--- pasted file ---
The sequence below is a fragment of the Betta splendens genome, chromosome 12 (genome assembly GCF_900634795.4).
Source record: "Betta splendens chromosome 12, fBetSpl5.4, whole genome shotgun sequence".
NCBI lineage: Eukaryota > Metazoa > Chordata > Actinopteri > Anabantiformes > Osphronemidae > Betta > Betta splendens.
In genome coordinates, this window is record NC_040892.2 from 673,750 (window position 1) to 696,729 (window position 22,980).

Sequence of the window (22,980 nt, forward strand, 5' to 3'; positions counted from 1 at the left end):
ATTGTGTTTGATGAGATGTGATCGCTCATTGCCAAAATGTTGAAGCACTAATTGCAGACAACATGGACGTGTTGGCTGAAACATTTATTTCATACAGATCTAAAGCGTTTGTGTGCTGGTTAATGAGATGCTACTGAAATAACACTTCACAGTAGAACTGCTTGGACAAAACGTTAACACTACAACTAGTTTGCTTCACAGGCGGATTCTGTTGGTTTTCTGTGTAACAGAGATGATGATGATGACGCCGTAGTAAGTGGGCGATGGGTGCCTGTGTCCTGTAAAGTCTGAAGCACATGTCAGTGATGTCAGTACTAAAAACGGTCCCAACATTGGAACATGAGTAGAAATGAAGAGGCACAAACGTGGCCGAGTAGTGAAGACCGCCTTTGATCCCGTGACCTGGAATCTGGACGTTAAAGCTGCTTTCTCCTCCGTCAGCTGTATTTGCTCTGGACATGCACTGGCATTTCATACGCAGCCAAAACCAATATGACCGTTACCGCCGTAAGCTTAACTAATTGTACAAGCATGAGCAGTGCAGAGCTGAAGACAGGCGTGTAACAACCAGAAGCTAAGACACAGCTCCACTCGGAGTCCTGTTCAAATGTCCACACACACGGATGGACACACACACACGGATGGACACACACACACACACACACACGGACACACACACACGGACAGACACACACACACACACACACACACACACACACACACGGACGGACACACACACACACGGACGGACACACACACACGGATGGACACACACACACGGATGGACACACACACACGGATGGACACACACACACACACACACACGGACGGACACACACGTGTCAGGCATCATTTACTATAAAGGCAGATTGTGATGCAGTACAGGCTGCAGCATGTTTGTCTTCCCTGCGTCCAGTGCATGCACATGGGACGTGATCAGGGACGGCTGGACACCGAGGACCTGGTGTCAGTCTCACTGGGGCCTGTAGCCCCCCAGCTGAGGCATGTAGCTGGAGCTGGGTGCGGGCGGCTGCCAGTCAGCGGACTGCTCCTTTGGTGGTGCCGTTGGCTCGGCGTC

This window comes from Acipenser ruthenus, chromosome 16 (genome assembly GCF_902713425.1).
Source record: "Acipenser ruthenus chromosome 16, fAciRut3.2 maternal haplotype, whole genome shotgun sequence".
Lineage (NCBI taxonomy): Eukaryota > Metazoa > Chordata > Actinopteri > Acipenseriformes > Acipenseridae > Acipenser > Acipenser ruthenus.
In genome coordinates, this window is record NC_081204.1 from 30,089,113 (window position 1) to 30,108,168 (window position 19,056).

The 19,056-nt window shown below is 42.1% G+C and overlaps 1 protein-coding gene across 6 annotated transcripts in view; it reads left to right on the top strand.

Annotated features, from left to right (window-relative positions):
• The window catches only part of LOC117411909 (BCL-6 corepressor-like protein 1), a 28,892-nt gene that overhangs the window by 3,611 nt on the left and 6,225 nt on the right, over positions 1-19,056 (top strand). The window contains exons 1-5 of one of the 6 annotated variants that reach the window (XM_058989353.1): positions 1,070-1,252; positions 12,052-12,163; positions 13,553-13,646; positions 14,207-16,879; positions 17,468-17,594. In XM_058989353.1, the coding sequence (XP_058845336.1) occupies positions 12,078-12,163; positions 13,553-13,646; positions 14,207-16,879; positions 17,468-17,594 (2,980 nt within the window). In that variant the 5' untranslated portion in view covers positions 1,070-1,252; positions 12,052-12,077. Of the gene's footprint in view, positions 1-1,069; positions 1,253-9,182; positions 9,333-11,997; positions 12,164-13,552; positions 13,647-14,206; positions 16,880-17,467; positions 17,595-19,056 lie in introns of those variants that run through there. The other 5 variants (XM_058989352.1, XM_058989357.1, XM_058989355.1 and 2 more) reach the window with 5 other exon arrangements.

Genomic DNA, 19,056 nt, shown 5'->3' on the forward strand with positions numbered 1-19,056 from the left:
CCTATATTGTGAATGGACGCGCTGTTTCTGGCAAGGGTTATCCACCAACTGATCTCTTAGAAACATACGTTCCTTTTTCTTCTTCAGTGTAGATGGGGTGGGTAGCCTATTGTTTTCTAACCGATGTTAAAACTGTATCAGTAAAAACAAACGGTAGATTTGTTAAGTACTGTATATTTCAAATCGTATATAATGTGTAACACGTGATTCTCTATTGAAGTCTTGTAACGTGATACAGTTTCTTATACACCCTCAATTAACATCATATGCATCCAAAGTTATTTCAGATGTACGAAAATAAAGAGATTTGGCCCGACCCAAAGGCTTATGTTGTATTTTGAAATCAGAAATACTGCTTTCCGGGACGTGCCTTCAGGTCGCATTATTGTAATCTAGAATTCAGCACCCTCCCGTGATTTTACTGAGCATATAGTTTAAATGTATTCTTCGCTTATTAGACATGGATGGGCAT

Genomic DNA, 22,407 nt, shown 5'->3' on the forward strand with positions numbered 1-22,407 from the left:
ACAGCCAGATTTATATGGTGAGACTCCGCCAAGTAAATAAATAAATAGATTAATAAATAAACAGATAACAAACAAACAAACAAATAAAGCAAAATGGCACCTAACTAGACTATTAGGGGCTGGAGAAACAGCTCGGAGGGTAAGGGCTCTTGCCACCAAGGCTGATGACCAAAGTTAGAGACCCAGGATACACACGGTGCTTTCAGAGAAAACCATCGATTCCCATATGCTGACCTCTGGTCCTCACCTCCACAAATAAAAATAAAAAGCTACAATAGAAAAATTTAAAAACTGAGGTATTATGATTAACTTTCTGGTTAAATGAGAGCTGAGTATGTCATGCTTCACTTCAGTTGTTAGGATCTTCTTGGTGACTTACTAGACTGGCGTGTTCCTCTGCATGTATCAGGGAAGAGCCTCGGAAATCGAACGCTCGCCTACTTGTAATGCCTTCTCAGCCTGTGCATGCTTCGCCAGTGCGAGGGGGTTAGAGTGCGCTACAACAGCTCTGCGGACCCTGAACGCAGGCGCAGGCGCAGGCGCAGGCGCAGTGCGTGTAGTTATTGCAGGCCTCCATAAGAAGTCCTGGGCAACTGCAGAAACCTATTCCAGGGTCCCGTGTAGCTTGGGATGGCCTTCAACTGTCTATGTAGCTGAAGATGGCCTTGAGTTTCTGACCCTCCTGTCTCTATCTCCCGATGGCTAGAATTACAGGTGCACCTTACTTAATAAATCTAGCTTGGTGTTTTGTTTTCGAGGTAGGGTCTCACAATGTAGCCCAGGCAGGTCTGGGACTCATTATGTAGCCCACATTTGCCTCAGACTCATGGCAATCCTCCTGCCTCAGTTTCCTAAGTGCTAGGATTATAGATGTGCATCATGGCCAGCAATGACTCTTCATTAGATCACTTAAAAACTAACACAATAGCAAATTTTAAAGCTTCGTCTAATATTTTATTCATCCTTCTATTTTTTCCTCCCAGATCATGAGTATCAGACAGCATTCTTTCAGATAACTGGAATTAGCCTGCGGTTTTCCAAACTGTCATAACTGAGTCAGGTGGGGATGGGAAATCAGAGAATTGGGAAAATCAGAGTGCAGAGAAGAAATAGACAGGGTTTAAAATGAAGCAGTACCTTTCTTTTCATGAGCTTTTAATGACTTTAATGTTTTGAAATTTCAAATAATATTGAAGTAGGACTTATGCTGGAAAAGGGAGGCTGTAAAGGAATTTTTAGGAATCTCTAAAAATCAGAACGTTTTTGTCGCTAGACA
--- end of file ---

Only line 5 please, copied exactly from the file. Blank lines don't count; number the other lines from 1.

Sequence of the window (22,980 nt, forward strand, 5' to 3'; positions counted from 1 at the left end):